Case may limit where fishing will be allowed in the future
By Andy Crawford
BASS Times Senior Writer
In late August, a Louisiana judge ruled that federal laws do not protect the right to fish or hunt on the Mississippi River.
"This gives some ammunition for these private landowners to put gates up," said BASS Associate Conservation Director Chris Horton. "By far, this is probably the most concerning issue within the hunting and angling community right now."
The ruling came in a case filed against East Carroll Parish Sheriff Mark Shumate by a group of fishermen arrested over the past decade on trespassing charges for floating out of the Mississippi River channel and over private land inside the levees during spring floods.
The group appeared on the verge of winning their case after Federal Magistrate Judge James D. Kirk recommended that presiding U.S. Fifth District Federal Judge Robert G. James rule that the water was "navigable" and therefore subject to public use, including hunting and fishing, to the ordinary high-water mark even when it flowed over private property. State and federal authorities have determined the high-water mark in that area is on the levee, about three miles from the river's low-water channel.
Judge James accepted Kirk's recommendation that the property "is a bank of the Mississippi River and subject to public use up to the ordinary high-water mark," but he refused to accept any inherent common law right to fish or hunt on the waters.
Paul Hurd of Monroe, La., the pro-bono attorney trying the case, told BASS Times he was stunned when the ruling was handed down.
"I can't tell you how seldom (recommendations of) magistrates are not affirmed," Hurd said. "There are probably not 2 percent & that are not affirmed."
However, James ruled that recreational hunting and fishing has no protection on the river.
What the ruling means
• The federal navigational servitude nor the U.S. Code do not provide the right to fish and hunt on the Mississippi River.
• The Walker Cottonwood Farms property, which lies between the low-water channel and the river levee, is a bank of the Mississippi River, and is subject to public use up to the ordinary high-water mark.
• There is no common law right to fish and hunt on the Mississippi River up to the ordinary high-water mark when it periodically floods.
• The East Carroll Parish sheriff is not entitled to qualified immunity — protection from liability — for the arrests he makes.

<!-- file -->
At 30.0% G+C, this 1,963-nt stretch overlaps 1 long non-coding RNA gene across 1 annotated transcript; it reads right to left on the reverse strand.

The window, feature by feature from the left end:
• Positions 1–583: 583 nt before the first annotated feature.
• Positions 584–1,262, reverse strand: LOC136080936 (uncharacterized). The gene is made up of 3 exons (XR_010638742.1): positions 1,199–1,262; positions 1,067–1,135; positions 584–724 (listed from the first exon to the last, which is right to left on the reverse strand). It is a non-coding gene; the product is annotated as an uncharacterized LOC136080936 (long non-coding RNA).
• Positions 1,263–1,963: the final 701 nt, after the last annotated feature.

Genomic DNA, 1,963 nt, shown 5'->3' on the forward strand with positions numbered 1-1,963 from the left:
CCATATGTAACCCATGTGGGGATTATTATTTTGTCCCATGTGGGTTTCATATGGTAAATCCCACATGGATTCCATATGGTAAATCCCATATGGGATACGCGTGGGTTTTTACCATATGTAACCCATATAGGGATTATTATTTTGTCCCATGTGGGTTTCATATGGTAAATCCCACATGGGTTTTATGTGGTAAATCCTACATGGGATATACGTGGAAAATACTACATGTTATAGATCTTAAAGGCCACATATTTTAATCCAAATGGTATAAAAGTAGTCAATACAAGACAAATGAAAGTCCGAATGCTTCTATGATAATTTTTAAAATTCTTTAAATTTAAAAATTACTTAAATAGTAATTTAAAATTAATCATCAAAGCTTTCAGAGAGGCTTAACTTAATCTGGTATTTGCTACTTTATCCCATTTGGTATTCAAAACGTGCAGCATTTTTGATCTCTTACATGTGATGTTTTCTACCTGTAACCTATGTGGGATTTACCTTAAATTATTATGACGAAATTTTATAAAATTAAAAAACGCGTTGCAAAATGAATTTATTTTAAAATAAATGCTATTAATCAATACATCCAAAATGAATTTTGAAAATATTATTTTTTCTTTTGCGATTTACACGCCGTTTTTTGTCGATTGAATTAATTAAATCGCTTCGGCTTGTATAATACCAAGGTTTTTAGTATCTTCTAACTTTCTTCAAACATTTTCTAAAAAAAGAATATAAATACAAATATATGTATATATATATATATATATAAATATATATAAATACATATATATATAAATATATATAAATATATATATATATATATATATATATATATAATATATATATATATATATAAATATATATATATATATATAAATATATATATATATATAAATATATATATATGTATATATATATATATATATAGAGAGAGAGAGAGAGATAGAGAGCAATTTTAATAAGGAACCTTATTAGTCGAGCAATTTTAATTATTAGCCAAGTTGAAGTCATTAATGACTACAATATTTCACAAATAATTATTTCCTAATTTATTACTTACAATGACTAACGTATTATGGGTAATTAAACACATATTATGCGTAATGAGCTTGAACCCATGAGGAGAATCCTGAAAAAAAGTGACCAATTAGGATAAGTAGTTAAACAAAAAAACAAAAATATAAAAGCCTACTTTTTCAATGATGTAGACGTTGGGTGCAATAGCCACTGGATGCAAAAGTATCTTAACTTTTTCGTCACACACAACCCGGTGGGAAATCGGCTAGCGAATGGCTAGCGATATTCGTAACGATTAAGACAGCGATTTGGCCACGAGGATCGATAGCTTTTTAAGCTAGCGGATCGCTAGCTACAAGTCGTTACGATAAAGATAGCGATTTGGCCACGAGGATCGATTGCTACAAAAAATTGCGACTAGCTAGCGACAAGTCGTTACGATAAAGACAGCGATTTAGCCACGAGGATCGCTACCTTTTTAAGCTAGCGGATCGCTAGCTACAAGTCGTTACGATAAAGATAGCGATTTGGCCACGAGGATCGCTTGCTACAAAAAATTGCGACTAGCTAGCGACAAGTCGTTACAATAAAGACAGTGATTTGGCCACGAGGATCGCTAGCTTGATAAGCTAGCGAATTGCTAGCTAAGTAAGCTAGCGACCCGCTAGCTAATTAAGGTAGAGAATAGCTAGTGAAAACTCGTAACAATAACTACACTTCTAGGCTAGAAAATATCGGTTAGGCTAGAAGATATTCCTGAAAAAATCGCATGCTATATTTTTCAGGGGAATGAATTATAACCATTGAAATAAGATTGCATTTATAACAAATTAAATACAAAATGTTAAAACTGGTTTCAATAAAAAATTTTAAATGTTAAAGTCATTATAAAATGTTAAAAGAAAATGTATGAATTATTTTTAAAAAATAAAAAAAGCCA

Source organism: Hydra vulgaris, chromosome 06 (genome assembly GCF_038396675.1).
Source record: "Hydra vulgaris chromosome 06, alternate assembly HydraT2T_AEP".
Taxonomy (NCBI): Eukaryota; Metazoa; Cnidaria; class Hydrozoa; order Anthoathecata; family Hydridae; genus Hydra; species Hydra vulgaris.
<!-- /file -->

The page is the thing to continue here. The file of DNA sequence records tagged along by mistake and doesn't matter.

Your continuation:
• The East Carroll Parish sheriff had probable cause to arrest the plaintiffs under state trespass laws for floating on the Mississippi River when it covers the land in question.
• The plaintiffs are not entitled to an injunction against the East Carroll Parish sheriff for further arrests.
"(T)he federal navigational servitude (does) not provide the plaintiffs with the right to fish and hunt on the Mississippi River," the judge ruled.
James' decree contradicts Louisiana Civil Code 452: "Everyone has the right to fish in the rivers, ports, roadsteads and harbors, and the right to land on the seashore, to fish, to shelter himself, to moor ships, to dry nets, and the like, provided that he does not cause injury to the property of adjoining owners."
"That says everyone has the right to fish in the rivers," Hurd said. "The only exception is that 'he does not cause injury to the property of adjoining owners.'"
Hurd said there are many other legal precedents supporting public fishing on navigable waters.
"I've got a Louisiana Supreme Court case that says the people of Louisiana have the traditional right to fish the rivers of Louisiana in boats," Hurd said. "What they're trying to do is redefine the river and say that anything as (the river) rises is owned by the landowner."
Hurd said that flies in the face of U.S. Army Corps of Engineers regulations (33 CFR Part 329.4), which read: "A determination of navigability, once made, applies laterally over the entire surface of the water body, and is not extinguished by later actions or events which impede or destroy navigable capacity."
Hurd said that means rising river waters remain navigable even over private property.
"I can find no statutory state or federal jurisprudence that differentiates the river laterally, that there are pieces of the water that are part of the river and pieces of the water that are not part of the river," he said. "Legally his opinion is unsupportable."
James' ruling also contradicts Silver Springs Paradise Co. v. Ray, a 1931 U.S. Fifth Circuit Court of Appeals case decision, Hurd said.
That case said the public right of navigation "entitles the public generally to reasonable use navigable waters for all legitimate purposes of travel or transportation, for boating or sailing for pleasure, as well as for carrying persons or property for hire, and in any kind of water craft the use of which is consistent with others also enjoying the right possessed in common."
However, James ruled that judges in that case "did not specifically find that the public has a federal common law right to fish or hunt on a navigable source of water. Therefore, the court declines to interpret the Fifth Circuit's decision so broadly as to find that the plaintiffs have a federal common law right to fish or hunt on a navigable water, such as the Mississippi River, when those waters periodically flood privately owned land."
Hurd said this interpretation appears to protect only commercial use.
"There is a division between commercial and recreational use in this ruling," he said. "You get in there with a commercial fishing license and you're OK, but you can't recreationally fish."
Such an interpretation could have far-reaching impacts on recreational fishing nationwide, Hurd said. (See related stories.)
"If the Ouachita Parish River Authority declares you to be a danger to commercial users, you could be barred (from fishing on the Ouachita River in northeast Louisiana), and you just turned the river into a sterile interstate," he said.